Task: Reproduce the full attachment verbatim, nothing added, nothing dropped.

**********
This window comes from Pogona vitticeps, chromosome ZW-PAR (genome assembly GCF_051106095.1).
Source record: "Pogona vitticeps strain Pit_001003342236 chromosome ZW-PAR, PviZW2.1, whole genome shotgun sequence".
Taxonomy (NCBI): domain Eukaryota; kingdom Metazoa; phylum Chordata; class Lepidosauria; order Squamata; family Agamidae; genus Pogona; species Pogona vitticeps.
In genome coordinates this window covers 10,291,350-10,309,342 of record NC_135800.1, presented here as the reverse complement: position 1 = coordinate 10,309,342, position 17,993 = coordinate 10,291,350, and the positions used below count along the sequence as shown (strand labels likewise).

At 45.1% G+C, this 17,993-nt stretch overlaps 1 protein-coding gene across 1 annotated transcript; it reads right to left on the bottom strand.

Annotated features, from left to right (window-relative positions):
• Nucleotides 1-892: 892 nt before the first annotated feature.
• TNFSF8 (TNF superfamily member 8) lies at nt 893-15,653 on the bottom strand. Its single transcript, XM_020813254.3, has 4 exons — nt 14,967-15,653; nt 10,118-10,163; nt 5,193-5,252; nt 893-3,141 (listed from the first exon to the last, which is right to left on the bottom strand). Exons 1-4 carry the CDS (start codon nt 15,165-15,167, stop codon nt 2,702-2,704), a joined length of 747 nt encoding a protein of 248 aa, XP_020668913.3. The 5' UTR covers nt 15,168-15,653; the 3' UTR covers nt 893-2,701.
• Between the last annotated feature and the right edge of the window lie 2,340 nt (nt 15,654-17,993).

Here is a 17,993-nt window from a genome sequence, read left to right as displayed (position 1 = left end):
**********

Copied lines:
This window comes from Pogona vitticeps, chromosome ZW-PAR (genome assembly GCF_051106095.1).
Source record: "Pogona vitticeps strain Pit_001003342236 chromosome ZW-PAR, PviZW2.1, whole genome shotgun sequence".
Taxonomy (NCBI): domain Eukaryota; kingdom Metazoa; phylum Chordata; class Lepidosauria; order Squamata; family Agamidae; genus Pogona; species Pogona vitticeps.
In genome coordinates this window covers 10,291,350-10,309,342 of record NC_135800.1, presented here as the reverse complement: position 1 = coordinate 10,309,342, position 17,993 = coordinate 10,291,350, and the positions used below count along the sequence as shown (strand labels likewise).

At 45.1% G+C, this 17,993-nt stretch overlaps 1 protein-coding gene across 1 annotated transcript; it reads right to left on the bottom strand.

Annotated features, from left to right (window-relative positions):
• Nucleotides 1-892: 892 nt before the first annotated feature.
• TNFSF8 (TNF superfamily member 8) lies at nt 893-15,653 on the bottom strand. Its single transcript, XM_020813254.3, has 4 exons — nt 14,967-15,653; nt 10,118-10,163; nt 5,193-5,252; nt 893-3,141 (listed from the first exon to the last, which is right to left on the bottom strand). Exons 1-4 carry the CDS (start codon nt 15,165-15,167, stop codon nt 2,702-2,704), a joined length of 747 nt encoding a protein of 248 aa, XP_020668913.3. The 5' UTR covers nt 15,168-15,653; the 3' UTR covers nt 893-2,701.
• Between the last annotated feature and the right edge of the window lie 2,340 nt (nt 15,654-17,993).

Here is a 17,993-nt window from a genome sequence, read left to right as displayed (position 1 = left end):